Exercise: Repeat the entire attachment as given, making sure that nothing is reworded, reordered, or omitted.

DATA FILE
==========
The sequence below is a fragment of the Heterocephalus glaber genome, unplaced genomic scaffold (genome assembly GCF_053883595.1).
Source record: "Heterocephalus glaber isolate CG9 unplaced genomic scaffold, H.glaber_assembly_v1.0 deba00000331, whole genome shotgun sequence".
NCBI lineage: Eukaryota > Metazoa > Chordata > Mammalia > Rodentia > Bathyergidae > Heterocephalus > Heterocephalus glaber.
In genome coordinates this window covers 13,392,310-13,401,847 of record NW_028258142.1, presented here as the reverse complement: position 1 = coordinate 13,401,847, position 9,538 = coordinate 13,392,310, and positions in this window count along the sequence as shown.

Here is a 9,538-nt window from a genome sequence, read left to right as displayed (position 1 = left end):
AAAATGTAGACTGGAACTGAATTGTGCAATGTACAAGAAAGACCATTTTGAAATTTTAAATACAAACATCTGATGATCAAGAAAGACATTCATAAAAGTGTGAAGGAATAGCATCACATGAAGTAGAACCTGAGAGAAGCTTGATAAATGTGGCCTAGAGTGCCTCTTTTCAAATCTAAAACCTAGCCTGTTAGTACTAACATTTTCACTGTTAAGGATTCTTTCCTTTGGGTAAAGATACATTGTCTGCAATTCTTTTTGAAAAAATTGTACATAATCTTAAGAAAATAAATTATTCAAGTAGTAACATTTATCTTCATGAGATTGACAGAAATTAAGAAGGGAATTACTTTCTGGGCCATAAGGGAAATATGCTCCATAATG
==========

The sequence below is a fragment of the Heterocephalus glaber genome, unplaced genomic scaffold (genome assembly GCF_053883595.1).
Source record: "Heterocephalus glaber isolate CG9 unplaced genomic scaffold, H.glaber_assembly_v1.0 deba00000331, whole genome shotgun sequence".
NCBI lineage: Eukaryota > Metazoa > Chordata > Mammalia > Rodentia > Bathyergidae > Heterocephalus > Heterocephalus glaber.
In genome coordinates this window covers 13,392,310-13,401,847 of record NW_028258142.1, presented here as the reverse complement: position 1 = coordinate 13,401,847, position 9,538 = coordinate 13,392,310, and positions in this window count along the sequence as shown.

Here is a 9,538-nt window from a genome sequence, read left to right as displayed (position 1 = left end):
AAAATGTAGACTGGAACTGAATTGTGCAATGTACAAGAAAGACCATTTTGAAATTTTAAATACAAACATCTGATGATCAAGAAAGACATTCATAAAAGTGTGAAGGAATAGCATCACATGAAGTAGAACCTGAGAGAAGCTTGATAAATGTGGCCTAGAGTGCCTCTTTTCAAATCTAAAACCTAGCCTGTTAGTACTAACATTTTCACTGTTAAGGATTCTTTCCTTTGGGTAAAGATACATTGTCTGCAATTCTTTTTGAAAAAATTGTACATAATCTTAAGAAAATAAATTATTCAAGTAGTAACATTTATCTTCATGAGATTGACAGAAATTAAGAAGGGAATTACTTTCTGGGCCATAAGGGAAATATGCTCCATAATG